In Nigeria, fame is inadequate to cater for you. Patriotism is a myth. The pioneer coach of Nigeria's female football team in 1991, after the failed bid for a 1990 World Cup, Hamilton was unsung in his dying days.
A thorough look at the books would place him among the many coaches the Nigeria Football Association used, dumped, and refused to pay their entitlement. He served Nigeria, Nigeria shunned him.
On the night of 12 August 1989, I drove in a daze from the National Stadium to the mortuary of the General Hospital, Lagos, cutting through Apapa to the Durbar Hotel, in Festac, as it was known then to meet coach Hamilton in tears - Sam Okwaraji was dead. I knew more than two hours earlier, but I wanted to get as many sides of that story as possible.
Beside Hamilton was a meal he ordered, obviously before he heard, it was untouched. I didn't say a word to him, it was not a day for words. I saw enough to enter another confirmation to a sad day.
Weeks after, the determination to beat Cameroon was shattered in the most bizarre manner, not on the pitch. Hamilton was told Clemence Westerhof was the new coach.
I rode in the same bus with a nervous Westerhof who pelted drums of the supporters club to calm his nerves. It was a tense drive from L'Hotel de Meridien to the Stade d' Omnisport, where the Eagles lost.
When I ask Hamilton what happened, he told me, "Dianyi nmuo ereghi ihe enyere ya." Loosely translated, the spirit rejected our offering, our best wasn't good enough. His fluency in Igbo was first grade, some of his years were in Onitsha.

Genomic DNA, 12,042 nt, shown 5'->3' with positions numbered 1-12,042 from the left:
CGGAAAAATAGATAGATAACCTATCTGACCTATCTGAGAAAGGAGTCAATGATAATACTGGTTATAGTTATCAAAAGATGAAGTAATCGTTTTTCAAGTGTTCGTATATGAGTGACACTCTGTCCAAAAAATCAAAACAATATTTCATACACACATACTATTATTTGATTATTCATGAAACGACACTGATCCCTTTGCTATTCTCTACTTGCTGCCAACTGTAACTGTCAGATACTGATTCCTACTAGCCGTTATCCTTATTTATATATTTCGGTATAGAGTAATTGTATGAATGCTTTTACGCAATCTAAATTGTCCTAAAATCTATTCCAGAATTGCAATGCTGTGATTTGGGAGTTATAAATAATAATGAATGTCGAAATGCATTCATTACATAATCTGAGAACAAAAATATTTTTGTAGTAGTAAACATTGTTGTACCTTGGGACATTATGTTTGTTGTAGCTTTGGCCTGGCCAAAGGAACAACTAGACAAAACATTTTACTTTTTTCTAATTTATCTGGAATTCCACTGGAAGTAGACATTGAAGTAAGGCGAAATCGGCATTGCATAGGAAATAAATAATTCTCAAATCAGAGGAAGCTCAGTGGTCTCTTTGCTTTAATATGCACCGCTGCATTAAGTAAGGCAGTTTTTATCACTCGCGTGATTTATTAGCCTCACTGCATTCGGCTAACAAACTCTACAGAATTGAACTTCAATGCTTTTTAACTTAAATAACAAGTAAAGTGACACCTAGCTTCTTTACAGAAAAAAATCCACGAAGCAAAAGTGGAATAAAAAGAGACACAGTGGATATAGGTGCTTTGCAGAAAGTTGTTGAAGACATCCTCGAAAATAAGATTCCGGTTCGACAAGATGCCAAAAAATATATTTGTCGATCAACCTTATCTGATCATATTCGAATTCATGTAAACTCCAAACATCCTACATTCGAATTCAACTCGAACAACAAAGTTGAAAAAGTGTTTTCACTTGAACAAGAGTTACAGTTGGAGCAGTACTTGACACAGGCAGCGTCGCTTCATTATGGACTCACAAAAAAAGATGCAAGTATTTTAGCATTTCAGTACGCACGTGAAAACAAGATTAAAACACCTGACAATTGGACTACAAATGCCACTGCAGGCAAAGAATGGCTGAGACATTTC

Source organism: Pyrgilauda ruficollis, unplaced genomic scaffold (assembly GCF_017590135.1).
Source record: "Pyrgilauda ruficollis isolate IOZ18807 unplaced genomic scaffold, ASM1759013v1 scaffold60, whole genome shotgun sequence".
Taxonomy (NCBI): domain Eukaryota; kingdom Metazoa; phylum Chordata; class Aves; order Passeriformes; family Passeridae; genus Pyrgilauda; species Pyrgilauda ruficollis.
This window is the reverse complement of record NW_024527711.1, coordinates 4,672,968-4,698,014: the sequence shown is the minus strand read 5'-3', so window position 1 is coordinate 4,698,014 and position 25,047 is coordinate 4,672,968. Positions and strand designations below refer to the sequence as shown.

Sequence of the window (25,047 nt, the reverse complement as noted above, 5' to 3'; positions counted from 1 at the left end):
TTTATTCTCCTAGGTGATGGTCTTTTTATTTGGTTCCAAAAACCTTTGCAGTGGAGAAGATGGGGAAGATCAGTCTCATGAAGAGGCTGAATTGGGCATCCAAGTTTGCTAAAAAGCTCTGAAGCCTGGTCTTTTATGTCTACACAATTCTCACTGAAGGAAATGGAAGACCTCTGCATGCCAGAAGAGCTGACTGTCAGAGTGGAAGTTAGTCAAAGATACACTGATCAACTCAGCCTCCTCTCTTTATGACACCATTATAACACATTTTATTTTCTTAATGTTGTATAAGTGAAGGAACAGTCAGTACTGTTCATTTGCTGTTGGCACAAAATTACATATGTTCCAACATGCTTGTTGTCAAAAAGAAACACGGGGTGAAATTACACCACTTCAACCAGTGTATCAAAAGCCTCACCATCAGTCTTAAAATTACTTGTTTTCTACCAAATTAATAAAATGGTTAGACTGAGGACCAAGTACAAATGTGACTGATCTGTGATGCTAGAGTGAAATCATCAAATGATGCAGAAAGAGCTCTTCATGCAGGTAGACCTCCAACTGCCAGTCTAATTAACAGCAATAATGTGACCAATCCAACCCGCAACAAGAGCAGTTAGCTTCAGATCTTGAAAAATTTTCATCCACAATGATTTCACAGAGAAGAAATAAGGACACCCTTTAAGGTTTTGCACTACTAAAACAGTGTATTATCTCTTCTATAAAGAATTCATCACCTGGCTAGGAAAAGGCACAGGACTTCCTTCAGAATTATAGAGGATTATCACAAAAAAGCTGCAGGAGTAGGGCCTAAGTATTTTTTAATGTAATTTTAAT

Many would not know that Hamilton was a key player, he scored, in the 1968 Olympic team that terrorised Brazil to a 3-3 draw in the tasking altitude of Mexico. Nigeria led 3-0 in the first half.
At what would have been a historic recap of the event, 20 years on, Nigeria was paired against Brazil at the Seoul Olympics in 1988. I had done a preview predicting a possible repeat.
You can only imagine the anticipations when the first half ended goalless. Mexico was on my mind, a win was even possible. Some of our foreign colleagues were lining up for our perspectives to the story. I was waving a story around Nigeria at the Olympian apex, apogee, peak, zenith.
In the next 45 minutes, Brazil made the score 4-0. The biggest story in the international media was how Nigerian journalists wanted to beat up Manfred Horner, the German coach who superintended the smashing of the Eagles.
Adieu Wonder Boy, generations of top Nigerian players owe their career to you. One of them Emeka Ezeugo has paid a tribute that many others owe you.
The Wonder Boy, the Wonder Man, goes home leaving us to ponder and wonder why our football is in a wander.
By Ikeddy Isiguzo.

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"There is big pressure at this club as you cannot be like the manager at Arsenal and ask for five years to try and to win one trophy" - Jose Mourinho

.... I believe in God. I try to be a good man so He can have a bit of time to give me a hand when I need it - Jose Mourinho


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PostPosted: Fri Apr 07, 2017 2:06 am 
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oloye wrote:
The Wonder Man Goes Home...